Monday, February 1, 2016

1-2-3-4 left feet. Pause.

After returning from New Orleans, Tim and I found a Zydeco dance workshop as part of the Folk Festival. Saturday morning, that’s where we were.

I do love to dance …

… as long as no choreography is involved. Once there are specific instructions – steps – there’s a problem. In high school, when we did calisthenics, the gym teacher would say, “Will someone take Barbara aside and work with her?” At theater auditions, I’d make it past the acting and the singing, but when the dancing happened, they’d all be stepping left, right, swing, turn, jump, spin, right, left … and I’d be stuck at “what comes after ‘left’?”
During the Jazzercise/aerobics craze of the ’80s, I did learn to do it. I got pretty good at it … as long as I did the same routine over and over again for months.

Even when I took up curling and had to slide with one foot while the other went down as I advanced with the stone, I would have to ask over and over before each turn, “Which foot slides when I put it down?” I’m sure there are people there who still wonder how I walk, period.

So the dancing that I love doing consists of hanging onto Tim’s neck during a slow dance (a la high school cafeteria) or moving to the beat of some Rolling Stones so that the beat makes it all happen without any steps, routines, or motor coordination. (I know people laugh at Elaine’s dancing on Seinfeld, but I’m not really sure what they’re laughing at.) Here’s a hint: the first dance I learned was The Freddie to Freddie & The Dreamers. Do you remember? It was so happy!
I met Tim, and he could dance with twirls where he spun me out and back. He even owned cowboy boots. I was very impressed. So years ago – maybe even before we were married – Tim and I took a swing dance class together. Turns out Tim wasn’t as talented as he’d impressed me, so Marlis, our instructor, tried to straighten us out with “slow-slow-quick-quick.” Class was an hour-and-a-half long, and I think one of our first arguments happened when, after 15 minutes, Tim said, “Okay, one-sixth done.”

Twenty some odd years go by. Lots of dancing, no steps. I dance with abandon and have such a wild time maybe people think it’s some sort of demonic possession rather than dancing. Tim twirls me out and back and there isn’t a slow-slow-quick-quick anywhere. Or rather, we always recite “slow-slow-quick-quick” while we do whatever we want. It’s our little joke.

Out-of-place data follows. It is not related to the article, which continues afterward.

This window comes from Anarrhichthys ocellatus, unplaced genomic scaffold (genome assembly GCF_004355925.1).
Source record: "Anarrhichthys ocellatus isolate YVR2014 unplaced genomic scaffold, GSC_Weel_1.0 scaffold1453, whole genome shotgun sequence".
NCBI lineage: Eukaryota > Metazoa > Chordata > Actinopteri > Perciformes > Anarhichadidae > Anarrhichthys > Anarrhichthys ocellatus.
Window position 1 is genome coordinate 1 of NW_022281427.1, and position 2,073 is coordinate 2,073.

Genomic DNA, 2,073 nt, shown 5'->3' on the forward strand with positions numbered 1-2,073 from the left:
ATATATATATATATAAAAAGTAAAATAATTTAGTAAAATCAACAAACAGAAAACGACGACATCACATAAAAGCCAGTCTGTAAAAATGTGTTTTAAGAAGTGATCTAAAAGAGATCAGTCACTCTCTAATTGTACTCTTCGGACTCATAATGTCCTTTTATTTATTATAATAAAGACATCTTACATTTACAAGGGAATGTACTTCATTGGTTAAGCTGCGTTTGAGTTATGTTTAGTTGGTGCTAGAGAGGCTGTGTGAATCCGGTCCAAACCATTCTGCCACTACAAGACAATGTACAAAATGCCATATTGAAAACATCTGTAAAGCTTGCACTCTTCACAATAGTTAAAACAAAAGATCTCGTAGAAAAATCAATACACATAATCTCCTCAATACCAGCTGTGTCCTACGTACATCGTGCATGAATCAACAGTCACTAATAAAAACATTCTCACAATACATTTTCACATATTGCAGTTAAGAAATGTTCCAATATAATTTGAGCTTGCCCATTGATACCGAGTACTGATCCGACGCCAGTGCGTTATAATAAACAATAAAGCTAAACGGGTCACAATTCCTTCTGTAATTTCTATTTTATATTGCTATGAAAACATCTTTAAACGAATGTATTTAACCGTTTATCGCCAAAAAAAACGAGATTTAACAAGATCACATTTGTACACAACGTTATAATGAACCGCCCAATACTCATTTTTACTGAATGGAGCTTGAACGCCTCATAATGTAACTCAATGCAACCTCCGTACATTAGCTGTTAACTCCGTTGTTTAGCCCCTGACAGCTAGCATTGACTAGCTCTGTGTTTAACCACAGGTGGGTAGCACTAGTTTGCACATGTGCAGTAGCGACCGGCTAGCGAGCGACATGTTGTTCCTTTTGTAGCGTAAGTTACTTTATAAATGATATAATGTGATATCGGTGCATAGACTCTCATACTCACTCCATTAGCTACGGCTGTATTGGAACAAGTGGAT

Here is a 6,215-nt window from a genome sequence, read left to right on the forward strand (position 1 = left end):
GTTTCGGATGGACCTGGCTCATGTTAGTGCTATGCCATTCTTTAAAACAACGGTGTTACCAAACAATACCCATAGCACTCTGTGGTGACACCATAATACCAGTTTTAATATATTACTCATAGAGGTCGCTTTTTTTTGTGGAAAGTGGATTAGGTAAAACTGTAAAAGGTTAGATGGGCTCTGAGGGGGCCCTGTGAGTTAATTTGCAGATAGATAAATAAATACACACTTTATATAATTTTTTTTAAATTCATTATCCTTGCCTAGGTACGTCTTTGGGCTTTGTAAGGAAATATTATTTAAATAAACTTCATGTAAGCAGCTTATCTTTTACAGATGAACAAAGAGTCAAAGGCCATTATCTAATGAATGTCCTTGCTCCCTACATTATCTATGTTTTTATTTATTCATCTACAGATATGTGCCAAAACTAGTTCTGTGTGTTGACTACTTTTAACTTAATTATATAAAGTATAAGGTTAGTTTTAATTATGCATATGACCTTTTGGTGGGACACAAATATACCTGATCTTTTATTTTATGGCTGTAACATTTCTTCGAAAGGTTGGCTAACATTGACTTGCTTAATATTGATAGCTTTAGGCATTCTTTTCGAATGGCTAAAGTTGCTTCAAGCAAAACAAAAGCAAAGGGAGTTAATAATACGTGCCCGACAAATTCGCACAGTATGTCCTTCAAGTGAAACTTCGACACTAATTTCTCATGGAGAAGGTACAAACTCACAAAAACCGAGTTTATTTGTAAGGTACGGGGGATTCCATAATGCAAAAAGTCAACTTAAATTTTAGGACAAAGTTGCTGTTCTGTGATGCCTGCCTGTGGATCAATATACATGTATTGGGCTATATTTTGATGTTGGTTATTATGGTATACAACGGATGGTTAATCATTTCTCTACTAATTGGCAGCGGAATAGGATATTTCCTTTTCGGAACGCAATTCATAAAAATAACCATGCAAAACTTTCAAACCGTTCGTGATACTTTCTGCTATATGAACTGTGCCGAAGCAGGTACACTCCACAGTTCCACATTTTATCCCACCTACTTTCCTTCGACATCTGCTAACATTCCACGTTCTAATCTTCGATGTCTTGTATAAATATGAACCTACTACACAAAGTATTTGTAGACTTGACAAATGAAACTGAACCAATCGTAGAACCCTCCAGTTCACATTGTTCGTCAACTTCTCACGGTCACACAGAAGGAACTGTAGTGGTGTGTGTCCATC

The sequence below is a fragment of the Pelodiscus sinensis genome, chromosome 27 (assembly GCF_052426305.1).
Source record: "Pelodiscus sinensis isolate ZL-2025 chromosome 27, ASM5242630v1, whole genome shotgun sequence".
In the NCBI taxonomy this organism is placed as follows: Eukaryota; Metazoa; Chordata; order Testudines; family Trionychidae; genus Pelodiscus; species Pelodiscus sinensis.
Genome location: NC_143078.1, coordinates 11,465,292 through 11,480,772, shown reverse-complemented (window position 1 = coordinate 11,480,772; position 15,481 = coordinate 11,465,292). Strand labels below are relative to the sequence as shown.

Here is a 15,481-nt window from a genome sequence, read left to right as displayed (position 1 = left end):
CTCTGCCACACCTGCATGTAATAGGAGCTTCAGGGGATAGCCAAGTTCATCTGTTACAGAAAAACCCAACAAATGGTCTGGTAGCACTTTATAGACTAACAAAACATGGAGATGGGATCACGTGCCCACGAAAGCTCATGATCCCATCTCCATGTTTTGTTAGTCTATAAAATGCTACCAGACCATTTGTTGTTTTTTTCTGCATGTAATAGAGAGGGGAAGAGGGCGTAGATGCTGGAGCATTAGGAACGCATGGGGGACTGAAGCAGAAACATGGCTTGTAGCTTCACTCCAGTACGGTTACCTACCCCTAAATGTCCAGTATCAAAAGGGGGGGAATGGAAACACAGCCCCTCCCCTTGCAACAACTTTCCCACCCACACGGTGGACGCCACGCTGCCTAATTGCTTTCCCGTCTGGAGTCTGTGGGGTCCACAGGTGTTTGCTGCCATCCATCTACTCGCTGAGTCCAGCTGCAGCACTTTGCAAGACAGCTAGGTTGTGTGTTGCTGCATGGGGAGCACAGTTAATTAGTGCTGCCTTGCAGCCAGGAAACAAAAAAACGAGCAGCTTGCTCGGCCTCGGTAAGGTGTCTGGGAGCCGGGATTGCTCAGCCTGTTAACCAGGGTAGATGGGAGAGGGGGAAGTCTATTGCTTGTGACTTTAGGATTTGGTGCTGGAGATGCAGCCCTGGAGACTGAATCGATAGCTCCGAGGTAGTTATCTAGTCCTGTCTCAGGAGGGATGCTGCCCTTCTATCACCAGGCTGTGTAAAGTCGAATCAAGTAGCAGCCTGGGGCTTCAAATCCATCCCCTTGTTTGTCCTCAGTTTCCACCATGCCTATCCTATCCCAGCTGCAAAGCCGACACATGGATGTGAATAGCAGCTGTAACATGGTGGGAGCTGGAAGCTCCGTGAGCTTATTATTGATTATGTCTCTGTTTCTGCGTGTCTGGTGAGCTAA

Fast forward to last Saturday and the Zydeco dance workshop. It looked like it should be incredibly easy: “1-2-3-pause, 1-2-3 pause.” It’s a little unclear whether the foot stays in the air during the pause or comes down, but it sort of looks like shuffling so we’re maintaining. But then it gets complicated: one foot goes back while one goes out to the side. All in turn. Which turn? Which foot? Mirror image of each other or doing the same foot? Still with 1-2-3-pause? Or is now when we switch to “1-2-3-4-5-6-7-8”? And we have to switch hand-holding position, too?!?

As Tim put it, we’re the ones who have trouble clapping along with any musician. We seem to catch it a half-clap behind. Dozens of couples moving around, and we’re mumbling “1-2-3-pause,” bumping into people. We lose the beat and just can’t find the “1-2-3,” let alone the pause. We’re marching to our own drummers, “1-2-pause,” “1-pause-2,” “1-2-3-4.” We’re so coordinated we can say “1-2-3-pause” and do “1-2-pause-3-pause” at the same time. Isn’t that an achievement?
Unfortunately, there are many more women than men so the pairs have to split up. Now we take our ineptitude to the population, like a contagion, a spreading virus. Each time we link back up, we share stories of dancers we have confused, bumped into, or sweat upon. Finally, three-fourths done, we escape. Every now and then, we say “1-2-3-pause” to each other and laugh.

Some New Things are just destined to be fodder for a funny story.

Tonight we’re trying Zumba.


  1. OMG--no wonder we're friends. That's me exactly. Skip can dance to the beat though--so that just makes me feel even more discordant.

  2. This is too funny -- and a reader just pointed out the "he leads/she follows" issue. How could I have forgotten that? Four left feet ... and two of them are supposed to be in charge!


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